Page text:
Anything about Worship. The nature, the order, theories about worship. A definition even. Something other than a value of the "experience" of worship. Also what would have been helpful is how to put together a worship service, what are the elements (heck, what "elements" are in worship would have been helpful). The exception to this would be the Spiritual Formation department's classes (which are not required) that did focus on the formative aspect of worship.
6) Pastoral Care.
Not basics in Pastoral Counseling. Counseling classes almost exclusively focused on pre-martial counseling, with some attention to getting sinners to stop sinning. Pastoral Ministry classes were focused on preaching and evangelism. Not much required on suffering, how to listen, how to analyze both theologically and psychologically, nothing on the value of "shutting up," or even being there/present.
7) a coherent theology of sanctification -
I took 3 or 4 courses where sanctification was a major component. When you get 3 evangelicals together, it seems you will have 4 models of sanctification. None of the models seemed to have as much in common with Scripture as it did with revivalistic American evangelicalism. It seemed like those who drank in the classroom sanctification material ended up with a higher life or even semi-charismatic spirituality. Unfortunately, little seemed to be said about the role of the community or the church in spiritual formation. (again, exception with the Spiritual Formation Department, whose classes -again- are not required. Most of my practical views on sanctification have come from John Owen.)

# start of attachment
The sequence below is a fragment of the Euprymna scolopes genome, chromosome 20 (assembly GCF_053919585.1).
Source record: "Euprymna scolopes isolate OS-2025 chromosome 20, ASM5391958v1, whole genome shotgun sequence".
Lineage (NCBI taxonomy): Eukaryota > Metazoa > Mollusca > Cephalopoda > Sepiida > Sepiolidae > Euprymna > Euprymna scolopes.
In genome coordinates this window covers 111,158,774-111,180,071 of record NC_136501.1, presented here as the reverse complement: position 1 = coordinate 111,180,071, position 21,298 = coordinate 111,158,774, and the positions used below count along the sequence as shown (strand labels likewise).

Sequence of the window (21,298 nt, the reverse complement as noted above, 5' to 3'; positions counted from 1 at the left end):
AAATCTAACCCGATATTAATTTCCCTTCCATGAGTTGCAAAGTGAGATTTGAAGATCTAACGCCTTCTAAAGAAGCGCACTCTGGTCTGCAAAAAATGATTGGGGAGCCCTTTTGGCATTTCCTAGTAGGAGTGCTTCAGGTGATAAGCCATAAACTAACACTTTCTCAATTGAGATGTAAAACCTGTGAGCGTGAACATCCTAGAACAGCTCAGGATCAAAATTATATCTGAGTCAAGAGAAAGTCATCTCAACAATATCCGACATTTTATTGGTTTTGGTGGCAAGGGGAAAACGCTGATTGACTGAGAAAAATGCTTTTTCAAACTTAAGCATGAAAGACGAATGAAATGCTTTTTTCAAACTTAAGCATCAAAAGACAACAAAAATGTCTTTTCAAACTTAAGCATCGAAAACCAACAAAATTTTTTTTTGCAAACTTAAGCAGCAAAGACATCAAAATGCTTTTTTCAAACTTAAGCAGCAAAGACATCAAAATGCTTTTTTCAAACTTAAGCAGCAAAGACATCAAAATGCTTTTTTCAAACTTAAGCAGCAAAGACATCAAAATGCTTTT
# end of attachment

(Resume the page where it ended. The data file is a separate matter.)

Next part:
Finally) a focus on the Gospel
The organizing construct seemed to be getting as much info on theology and the bible as possible. The shining exception would be classes I took with Dr. Svigel, where he consistently made Christ the center of all theology, whether Eschatology, Ecclessiology or Bibliology. I loved once hearing him take exception to Piper's title of his book: "God is the Gospel." No, Christ his person and work are the Gospel. [I think Piper believes that, but the book title doesn't flesh that all out] I was thankful for this, but wish it was the consistent focus of the seminary and course structure.
Currently, I am in an environment where other ministers have gone to various other seminaries. What I note in comparison is I believe I was given a wonderful preparation in exegesis, knowledge of biblical material, and an ability to engage theology critically and deeply (I would judge that preparation as superior to most of the seminary backgrounds I encounter). However, I was given very little preparation for pastoral care, engaging humbly and humanly with another person (rather than a book), or preparation to talk to suffering people with a mind towards spiritual care. Some professors took an interest in integrating the pastoral into the theoretical (I would cite Dr. John Hannah and Dr. Barry Jones as shining examples) but the course direction itself did not have these things in mind.
I appreciate the cultivating of the mind and languages I received, but have realized I have entered a new classroom of the real world. In this classroom, knowing the reality of the Greek text is important, but so is knowing the reality of the fallen world, the human soul, and the joys and griefs of this world, and the Glory of God as revealed in the face of Jesus Christ. In this course of study, however, I don't think anyone will hand me a paper at any point, while I am still alive, that claims that I have graduated.